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liquore di/al latte (milk liquor)

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So, I've followed an italian recipe for liquore di latte which is just a mixture of alcohol, sugar, milk and lemon that is meant to sit for a while (I've seen anywhere from 14 to 40 days in the recipes). Eventually the milk curdles and when you filter it the liquor turns out clear. There is an image of a bottle of it here: http://www.lefontidistillati.it/image...

Has anyone ever made or tasted this before?

 
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  1. It sounds interesting, though I can't imagine the process used to make it...? It seems like it would have a sweet lemon/whey flavor? You've got me interested, I must find out more!

    2 Replies
    1. re: Papa Kip Chee

      All I did was buy some high quality whole milk (broguiere's) and some everclear (151 or 153 proof is what I used since 190 isn't available in CA). In a glass jar I mixed 4 cups of everclear, 4 cups of everclear, 2 cups of sugar, 1 split vanilla bean, two lemons of which I removed all of the peel, pith and seeds and then chopped roughly, and the peel of one lemon (just the yellow part with no white on it). I then just sealed up the jar and shook it a bit. It's now sitting in my closet with the rest of the liquors I have in process and I have been shaking it once a day. I will post how it turns out.

      From the variety of recipes I have seen, some use 95% alcohol (pretty much the highest abv you can get) and others use all the way down to 40% like the website I linked to above. So, depending on how it tastes when I filter it, I may water it down a bit to reduce the proof as well as add sugar to taste.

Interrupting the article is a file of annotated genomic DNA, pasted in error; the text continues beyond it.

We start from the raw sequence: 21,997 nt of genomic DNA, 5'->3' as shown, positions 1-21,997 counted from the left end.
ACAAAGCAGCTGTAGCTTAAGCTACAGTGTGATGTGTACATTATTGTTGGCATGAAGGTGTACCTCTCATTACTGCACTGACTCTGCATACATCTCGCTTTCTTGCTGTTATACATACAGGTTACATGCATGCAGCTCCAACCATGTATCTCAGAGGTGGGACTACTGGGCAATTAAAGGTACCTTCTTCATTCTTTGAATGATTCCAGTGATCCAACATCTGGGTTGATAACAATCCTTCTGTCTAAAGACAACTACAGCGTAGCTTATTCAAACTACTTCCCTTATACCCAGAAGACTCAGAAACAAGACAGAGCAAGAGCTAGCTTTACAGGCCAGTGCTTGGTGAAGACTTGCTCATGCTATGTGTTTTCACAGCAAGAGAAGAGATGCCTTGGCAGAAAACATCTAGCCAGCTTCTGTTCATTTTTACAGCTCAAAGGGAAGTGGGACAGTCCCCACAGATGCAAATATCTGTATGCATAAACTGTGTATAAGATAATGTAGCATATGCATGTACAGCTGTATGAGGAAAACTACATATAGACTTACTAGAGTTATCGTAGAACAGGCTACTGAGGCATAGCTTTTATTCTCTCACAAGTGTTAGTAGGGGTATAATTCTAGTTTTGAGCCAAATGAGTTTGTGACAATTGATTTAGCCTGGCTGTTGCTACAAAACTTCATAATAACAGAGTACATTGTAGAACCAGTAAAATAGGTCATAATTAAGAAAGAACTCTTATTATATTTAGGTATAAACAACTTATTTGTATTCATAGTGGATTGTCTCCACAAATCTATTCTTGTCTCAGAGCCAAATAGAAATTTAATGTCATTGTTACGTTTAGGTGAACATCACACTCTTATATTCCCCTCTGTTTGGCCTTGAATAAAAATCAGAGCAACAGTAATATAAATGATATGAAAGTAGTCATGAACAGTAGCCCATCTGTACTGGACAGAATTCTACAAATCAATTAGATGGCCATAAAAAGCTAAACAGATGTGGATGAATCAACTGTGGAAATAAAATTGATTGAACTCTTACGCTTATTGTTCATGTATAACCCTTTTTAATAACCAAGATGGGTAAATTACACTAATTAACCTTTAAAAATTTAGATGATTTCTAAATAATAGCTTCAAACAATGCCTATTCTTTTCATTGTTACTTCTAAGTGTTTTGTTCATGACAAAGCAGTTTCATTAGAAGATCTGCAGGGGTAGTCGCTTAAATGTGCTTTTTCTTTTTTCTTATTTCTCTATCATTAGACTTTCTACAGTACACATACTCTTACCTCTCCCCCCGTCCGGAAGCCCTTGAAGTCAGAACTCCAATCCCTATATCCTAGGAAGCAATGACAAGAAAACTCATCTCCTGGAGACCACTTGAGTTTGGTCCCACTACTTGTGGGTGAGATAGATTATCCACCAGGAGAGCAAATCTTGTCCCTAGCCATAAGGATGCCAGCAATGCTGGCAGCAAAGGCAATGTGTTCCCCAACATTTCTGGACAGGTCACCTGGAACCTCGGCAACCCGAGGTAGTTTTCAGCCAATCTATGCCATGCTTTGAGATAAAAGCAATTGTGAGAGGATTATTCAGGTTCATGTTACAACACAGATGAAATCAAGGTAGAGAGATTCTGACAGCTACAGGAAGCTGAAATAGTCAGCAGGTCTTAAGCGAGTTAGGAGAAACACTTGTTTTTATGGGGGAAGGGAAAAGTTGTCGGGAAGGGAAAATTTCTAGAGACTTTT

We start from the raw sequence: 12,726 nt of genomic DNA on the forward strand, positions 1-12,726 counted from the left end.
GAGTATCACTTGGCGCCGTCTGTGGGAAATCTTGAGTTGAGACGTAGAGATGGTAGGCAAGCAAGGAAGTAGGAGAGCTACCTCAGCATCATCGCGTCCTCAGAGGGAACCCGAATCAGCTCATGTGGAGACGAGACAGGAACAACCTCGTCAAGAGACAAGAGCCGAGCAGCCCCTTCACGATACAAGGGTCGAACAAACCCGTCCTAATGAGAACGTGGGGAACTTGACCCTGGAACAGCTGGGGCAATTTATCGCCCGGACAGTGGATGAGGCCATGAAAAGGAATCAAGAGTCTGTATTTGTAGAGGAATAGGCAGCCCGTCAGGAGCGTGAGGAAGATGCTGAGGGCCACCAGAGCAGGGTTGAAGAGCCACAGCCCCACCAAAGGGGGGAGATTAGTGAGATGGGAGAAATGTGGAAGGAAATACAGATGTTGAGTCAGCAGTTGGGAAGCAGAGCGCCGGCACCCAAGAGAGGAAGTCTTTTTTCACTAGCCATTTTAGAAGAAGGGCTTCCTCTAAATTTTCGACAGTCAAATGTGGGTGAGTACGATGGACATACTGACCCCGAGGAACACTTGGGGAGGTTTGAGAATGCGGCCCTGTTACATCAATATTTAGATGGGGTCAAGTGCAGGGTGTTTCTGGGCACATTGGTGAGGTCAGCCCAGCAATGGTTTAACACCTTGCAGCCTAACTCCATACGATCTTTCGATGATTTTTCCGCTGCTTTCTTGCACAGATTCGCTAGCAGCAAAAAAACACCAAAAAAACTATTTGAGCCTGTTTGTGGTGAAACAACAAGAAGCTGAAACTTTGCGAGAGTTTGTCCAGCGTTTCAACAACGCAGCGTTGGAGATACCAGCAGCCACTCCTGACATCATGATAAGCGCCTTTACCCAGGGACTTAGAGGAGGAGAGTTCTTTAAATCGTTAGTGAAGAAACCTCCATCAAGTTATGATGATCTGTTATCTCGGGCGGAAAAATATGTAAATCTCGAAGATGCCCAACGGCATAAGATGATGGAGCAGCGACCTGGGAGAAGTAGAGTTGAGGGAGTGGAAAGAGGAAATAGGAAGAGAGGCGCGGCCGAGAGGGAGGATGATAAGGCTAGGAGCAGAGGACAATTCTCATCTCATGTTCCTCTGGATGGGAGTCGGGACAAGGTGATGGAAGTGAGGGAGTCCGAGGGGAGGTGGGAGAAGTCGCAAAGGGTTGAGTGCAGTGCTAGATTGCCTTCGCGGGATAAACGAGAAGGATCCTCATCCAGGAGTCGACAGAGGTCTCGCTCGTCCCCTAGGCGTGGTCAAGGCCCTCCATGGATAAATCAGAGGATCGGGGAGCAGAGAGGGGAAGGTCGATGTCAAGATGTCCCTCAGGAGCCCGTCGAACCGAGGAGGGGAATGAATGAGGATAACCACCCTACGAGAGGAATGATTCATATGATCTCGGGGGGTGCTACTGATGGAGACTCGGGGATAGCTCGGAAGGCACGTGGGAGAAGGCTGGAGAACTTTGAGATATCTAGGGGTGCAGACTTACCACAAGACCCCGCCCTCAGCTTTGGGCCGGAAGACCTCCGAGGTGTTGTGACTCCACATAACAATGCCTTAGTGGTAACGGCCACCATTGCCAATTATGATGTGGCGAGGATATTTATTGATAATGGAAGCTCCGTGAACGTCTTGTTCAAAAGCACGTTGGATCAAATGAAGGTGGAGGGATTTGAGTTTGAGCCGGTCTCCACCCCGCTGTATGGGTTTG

1. re: joshekg

        You are probably not around any longer, but found this recipe and wanted you to know I made this liquor every year for about 10 years...have not made it in about 15 years. The recipe I use is the strongest of Everclear, and it sets for about 14 days. The trick is getting the filtering process done fairly quickly. Fairly quickly is anywhere from 1 to 2 weeks. The BEST part of the recipe which you do not mention is the collateral benefit. The orange (rather than lemon) pieces may be picked out with a toothpick and served as tasty morsels in between sips of the liquor. ALSO, the paste produced as a result of the filtering process can be used to ice a chocolate cake or brownies. Be careful, the brandy (that is what I call it) will knock you on your butt if you "taste" too much of it at one time. It is potent.
        I have experimented with addition of Vanilla Extract..really is good...and Almond Extract...so so. My batch planned for this coming Christmas will be made with the LEMONS!!